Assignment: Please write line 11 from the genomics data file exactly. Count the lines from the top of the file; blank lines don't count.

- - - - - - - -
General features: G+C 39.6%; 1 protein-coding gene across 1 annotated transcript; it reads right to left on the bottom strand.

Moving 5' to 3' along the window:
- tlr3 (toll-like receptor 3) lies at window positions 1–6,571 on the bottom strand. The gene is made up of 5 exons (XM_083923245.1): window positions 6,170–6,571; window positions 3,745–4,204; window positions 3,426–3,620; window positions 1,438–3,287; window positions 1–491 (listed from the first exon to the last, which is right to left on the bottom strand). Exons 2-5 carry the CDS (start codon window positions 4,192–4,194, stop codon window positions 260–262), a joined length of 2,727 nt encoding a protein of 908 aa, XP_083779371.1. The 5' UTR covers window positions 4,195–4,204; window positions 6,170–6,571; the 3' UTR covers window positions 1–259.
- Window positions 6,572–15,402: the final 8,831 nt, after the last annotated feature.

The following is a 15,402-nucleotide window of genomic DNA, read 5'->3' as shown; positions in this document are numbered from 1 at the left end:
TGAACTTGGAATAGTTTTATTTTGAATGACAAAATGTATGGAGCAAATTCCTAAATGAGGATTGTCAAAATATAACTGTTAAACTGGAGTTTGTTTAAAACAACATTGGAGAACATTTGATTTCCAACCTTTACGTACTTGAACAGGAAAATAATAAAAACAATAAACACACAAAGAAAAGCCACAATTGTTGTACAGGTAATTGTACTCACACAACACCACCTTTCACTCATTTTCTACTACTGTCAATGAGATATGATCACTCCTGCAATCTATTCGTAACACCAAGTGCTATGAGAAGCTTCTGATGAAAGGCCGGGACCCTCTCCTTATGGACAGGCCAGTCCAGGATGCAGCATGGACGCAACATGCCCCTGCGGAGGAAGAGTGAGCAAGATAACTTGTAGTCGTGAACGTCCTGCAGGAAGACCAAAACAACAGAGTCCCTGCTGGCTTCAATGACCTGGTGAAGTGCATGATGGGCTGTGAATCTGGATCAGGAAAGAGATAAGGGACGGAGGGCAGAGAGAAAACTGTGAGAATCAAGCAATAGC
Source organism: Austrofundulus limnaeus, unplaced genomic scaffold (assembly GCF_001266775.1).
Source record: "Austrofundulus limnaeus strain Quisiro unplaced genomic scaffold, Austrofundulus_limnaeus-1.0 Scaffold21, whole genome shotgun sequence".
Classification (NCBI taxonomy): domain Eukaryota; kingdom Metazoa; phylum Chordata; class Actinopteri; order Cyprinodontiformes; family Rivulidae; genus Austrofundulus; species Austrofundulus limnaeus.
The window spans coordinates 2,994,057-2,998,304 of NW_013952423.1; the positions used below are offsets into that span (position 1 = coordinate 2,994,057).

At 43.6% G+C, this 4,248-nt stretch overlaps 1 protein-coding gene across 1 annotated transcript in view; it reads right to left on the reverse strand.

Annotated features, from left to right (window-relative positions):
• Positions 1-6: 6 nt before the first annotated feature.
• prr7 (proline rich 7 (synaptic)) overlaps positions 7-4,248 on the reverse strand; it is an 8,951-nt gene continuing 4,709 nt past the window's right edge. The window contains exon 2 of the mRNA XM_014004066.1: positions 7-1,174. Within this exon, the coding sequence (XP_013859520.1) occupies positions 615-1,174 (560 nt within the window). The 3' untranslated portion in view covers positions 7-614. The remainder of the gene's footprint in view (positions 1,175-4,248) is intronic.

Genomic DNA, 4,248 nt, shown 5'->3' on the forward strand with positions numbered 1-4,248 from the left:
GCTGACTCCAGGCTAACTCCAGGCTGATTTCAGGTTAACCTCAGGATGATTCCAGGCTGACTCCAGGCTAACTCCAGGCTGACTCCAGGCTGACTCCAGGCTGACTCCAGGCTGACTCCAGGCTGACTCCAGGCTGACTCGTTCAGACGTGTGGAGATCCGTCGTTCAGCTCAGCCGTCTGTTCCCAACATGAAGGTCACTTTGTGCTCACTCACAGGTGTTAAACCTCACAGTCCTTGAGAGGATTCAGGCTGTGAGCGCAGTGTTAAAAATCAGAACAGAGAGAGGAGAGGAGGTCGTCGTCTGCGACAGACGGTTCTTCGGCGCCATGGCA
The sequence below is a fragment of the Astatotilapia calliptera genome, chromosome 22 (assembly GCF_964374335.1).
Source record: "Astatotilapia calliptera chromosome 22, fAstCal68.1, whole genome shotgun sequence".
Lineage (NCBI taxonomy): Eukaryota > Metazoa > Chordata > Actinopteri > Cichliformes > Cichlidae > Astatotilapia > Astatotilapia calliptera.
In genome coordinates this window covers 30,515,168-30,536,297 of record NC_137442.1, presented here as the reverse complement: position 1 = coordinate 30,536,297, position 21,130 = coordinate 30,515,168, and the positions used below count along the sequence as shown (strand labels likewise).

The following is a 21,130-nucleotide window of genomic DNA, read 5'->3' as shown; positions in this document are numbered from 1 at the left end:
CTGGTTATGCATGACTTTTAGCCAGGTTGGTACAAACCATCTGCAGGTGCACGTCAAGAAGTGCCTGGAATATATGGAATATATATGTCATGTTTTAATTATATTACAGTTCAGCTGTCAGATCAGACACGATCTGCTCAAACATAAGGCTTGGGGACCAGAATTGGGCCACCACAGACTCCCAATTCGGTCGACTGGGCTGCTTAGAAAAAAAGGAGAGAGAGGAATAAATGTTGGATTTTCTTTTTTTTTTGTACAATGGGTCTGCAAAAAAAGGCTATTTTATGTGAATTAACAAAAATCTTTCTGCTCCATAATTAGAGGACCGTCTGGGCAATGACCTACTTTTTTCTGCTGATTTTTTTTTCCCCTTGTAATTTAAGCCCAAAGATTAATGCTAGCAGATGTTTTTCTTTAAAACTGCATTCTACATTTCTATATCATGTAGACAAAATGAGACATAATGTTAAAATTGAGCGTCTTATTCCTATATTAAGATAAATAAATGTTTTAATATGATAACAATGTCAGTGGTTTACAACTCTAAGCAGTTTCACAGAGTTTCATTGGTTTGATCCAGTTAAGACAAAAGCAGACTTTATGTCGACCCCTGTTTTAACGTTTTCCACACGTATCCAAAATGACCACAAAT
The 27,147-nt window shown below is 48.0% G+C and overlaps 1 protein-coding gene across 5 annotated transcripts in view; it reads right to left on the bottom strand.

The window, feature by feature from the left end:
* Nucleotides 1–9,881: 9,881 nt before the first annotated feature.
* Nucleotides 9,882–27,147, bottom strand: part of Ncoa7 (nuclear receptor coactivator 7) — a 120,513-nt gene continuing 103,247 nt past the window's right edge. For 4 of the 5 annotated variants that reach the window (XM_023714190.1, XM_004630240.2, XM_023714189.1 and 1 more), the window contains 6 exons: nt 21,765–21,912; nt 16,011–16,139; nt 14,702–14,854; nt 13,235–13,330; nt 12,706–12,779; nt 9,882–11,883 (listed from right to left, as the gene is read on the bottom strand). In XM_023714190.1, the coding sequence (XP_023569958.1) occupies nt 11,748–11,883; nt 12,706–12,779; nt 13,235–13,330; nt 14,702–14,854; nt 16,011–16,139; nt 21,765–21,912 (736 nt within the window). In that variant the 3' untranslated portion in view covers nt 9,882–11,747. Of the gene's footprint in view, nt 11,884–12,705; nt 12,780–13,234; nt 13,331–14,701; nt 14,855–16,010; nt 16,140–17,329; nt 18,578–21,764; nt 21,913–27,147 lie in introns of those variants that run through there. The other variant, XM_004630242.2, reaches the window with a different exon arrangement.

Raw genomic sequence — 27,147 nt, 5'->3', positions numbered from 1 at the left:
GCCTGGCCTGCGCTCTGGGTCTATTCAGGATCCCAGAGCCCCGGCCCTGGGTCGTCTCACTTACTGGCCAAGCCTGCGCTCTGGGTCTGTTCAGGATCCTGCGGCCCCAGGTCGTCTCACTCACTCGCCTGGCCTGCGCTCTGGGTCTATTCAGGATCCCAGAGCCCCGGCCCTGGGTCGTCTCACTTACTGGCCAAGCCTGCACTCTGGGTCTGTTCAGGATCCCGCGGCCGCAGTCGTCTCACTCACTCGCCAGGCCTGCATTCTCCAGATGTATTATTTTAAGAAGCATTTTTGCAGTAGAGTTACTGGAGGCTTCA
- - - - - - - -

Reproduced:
At 43.6% G+C, this 4,248-nt stretch overlaps 1 protein-coding gene across 1 annotated transcript in view; it reads right to left on the reverse strand.